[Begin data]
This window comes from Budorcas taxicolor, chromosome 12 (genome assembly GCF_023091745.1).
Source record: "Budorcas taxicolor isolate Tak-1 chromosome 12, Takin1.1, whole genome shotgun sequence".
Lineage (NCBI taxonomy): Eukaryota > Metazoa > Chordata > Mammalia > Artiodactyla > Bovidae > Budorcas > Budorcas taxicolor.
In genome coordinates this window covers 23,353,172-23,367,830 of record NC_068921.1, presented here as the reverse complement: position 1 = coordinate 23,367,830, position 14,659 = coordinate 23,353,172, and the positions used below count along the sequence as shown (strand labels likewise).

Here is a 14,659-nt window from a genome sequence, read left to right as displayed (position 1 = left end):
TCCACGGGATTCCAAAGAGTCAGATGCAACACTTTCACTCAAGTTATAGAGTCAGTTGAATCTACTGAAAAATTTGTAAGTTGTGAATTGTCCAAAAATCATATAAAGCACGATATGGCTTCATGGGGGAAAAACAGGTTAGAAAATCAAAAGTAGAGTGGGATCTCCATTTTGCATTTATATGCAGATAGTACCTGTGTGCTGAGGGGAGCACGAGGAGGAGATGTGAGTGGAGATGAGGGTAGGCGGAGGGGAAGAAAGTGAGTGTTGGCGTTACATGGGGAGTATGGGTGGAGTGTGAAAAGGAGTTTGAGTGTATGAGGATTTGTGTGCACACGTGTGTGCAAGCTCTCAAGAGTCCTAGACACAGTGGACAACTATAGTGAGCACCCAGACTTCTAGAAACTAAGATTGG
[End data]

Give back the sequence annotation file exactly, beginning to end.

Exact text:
This window comes from Budorcas taxicolor, chromosome 12 (genome assembly GCF_023091745.1).
Source record: "Budorcas taxicolor isolate Tak-1 chromosome 12, Takin1.1, whole genome shotgun sequence".
Lineage (NCBI taxonomy): Eukaryota > Metazoa > Chordata > Mammalia > Artiodactyla > Bovidae > Budorcas > Budorcas taxicolor.
In genome coordinates this window covers 23,353,172-23,367,830 of record NC_068921.1, presented here as the reverse complement: position 1 = coordinate 23,367,830, position 14,659 = coordinate 23,353,172, and the positions used below count along the sequence as shown (strand labels likewise).

Here is a 14,659-nt window from a genome sequence, read left to right as displayed (position 1 = left end):
TCCACGGGATTCCAAAGAGTCAGATGCAACACTTTCACTCAAGTTATAGAGTCAGTTGAATCTACTGAAAAATTTGTAAGTTGTGAATTGTCCAAAAATCATATAAAGCACGATATGGCTTCATGGGGGAAAAACAGGTTAGAAAATCAAAAGTAGAGTGGGATCTCCATTTTGCATTTATATGCAGATAGTACCTGTGTGCTGAGGGGAGCACGAGGAGGAGATGTGAGTGGAGATGAGGGTAGGCGGAGGGGAAGAAAGTGAGTGTTGGCGTTACATGGGGAGTATGGGTGGAGTGTGAAAAGGAGTTTGAGTGTATGAGGATTTGTGTGCACACGTGTGTGCAAGCTCTCAAGAGTCCTAGACACAGTGGACAACTATAGTGAGCACCCAGACTTCTAGAAACTAAGATTGG